Appropriately enough, this review of an Austin Feminist Sci-Fi Book Club pick will go up while I’m en route to Austin!
A Memory Called Empire and A Desolation Called Peace were some of the best sci-fi I read in…whatever year it was. So when a new novella from Arkady Martine was announced, I immediately suggested it to the Austin Feminist Sci-Fi Book Club.
Rose/House is a completely different beast from the Teixcalaanli books. Rather than the far-flung reaches of space, we’re on Earth in a relatively near future. A world-famous architect who incorporated AI into all of his creations has recently died in the last and best of his houses, Rose House. In accordance with his will, the only visitor allowed in the house is his archivist and former student Selene—and since the Rose House AI takes this protocol extremely seriously, it’s more than a little concerning when the AI calls the police to report the presence of a dead body inside the house. Selene is therefore flown in as a person of interest, not to mention that investigating officer Martinez has no other way of accessing her John Doe.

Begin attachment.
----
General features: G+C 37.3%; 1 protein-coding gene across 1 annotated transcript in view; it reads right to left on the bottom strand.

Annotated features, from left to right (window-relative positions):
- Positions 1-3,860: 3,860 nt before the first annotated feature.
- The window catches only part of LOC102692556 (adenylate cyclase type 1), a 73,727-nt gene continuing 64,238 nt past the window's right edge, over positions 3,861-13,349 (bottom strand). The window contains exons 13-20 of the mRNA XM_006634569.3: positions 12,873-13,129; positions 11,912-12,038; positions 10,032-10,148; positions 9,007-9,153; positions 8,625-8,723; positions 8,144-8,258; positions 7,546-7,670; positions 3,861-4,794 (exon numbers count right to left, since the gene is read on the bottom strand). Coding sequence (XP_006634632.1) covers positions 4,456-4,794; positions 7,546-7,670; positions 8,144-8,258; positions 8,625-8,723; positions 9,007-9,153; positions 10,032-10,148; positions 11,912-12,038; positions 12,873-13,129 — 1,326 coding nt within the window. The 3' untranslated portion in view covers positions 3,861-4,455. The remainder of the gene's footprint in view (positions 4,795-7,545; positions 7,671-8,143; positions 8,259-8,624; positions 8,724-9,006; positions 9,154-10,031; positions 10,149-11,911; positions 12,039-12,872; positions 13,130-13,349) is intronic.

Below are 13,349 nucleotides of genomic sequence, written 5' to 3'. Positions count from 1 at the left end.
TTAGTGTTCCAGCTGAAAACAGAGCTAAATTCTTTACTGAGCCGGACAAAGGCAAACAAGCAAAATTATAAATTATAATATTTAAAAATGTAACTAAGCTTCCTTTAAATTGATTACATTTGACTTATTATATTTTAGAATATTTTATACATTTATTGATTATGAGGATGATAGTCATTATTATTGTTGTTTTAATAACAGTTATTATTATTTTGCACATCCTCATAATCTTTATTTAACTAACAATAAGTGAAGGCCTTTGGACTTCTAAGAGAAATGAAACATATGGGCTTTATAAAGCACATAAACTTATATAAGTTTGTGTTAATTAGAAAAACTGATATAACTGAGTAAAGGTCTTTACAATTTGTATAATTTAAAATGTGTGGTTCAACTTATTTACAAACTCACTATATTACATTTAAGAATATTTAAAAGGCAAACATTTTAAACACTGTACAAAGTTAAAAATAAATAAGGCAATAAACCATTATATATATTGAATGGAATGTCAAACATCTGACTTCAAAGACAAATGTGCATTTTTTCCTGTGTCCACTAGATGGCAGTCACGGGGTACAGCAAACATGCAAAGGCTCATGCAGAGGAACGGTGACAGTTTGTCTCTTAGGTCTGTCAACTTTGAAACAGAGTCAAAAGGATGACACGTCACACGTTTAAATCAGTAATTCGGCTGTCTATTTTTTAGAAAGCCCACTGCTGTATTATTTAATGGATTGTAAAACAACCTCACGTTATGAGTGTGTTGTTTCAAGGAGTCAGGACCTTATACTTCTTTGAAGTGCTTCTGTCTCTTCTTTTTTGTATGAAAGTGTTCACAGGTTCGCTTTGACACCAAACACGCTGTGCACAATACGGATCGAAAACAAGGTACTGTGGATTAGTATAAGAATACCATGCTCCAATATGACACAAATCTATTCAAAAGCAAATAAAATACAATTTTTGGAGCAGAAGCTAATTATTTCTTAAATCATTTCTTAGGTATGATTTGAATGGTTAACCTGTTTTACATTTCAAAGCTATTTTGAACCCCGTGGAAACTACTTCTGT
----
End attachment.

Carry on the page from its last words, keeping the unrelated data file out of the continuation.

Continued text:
Some novels should be short stories; some short stories should be novels. Or I’m not sure what this should be. There’s a lot that’s implied that requires reading between the lines—something I’ve never been good at as a reader. The solution to the mystery also feels like a cheap trick, and the hint to a later plot twist was so heavily telegraphed earlier on that it feels unsatisfying.
A comparison naturally arises to Six Wakes (sci-fi locked room whodunnit) and on the plus side, this was a much quicker read and therefore all the more enjoyable for not wearing out its welcome. Nonetheless, Rose/House doesn’t live up to the impossibly high bar Martine set up in the Teixcalaanli novels; I would have been hard pressed to name her as the author if I hadn’t known going in. I don’t know that I necessarily want more Teixcalaanli novels from Martine—it’s always something of a tragedy, I think, when a character’s or series’ popularity essentially forces their author to continue along a track they’d much rather abandon—but the brand of noir in Rose/House doesn’t seem like her strong point.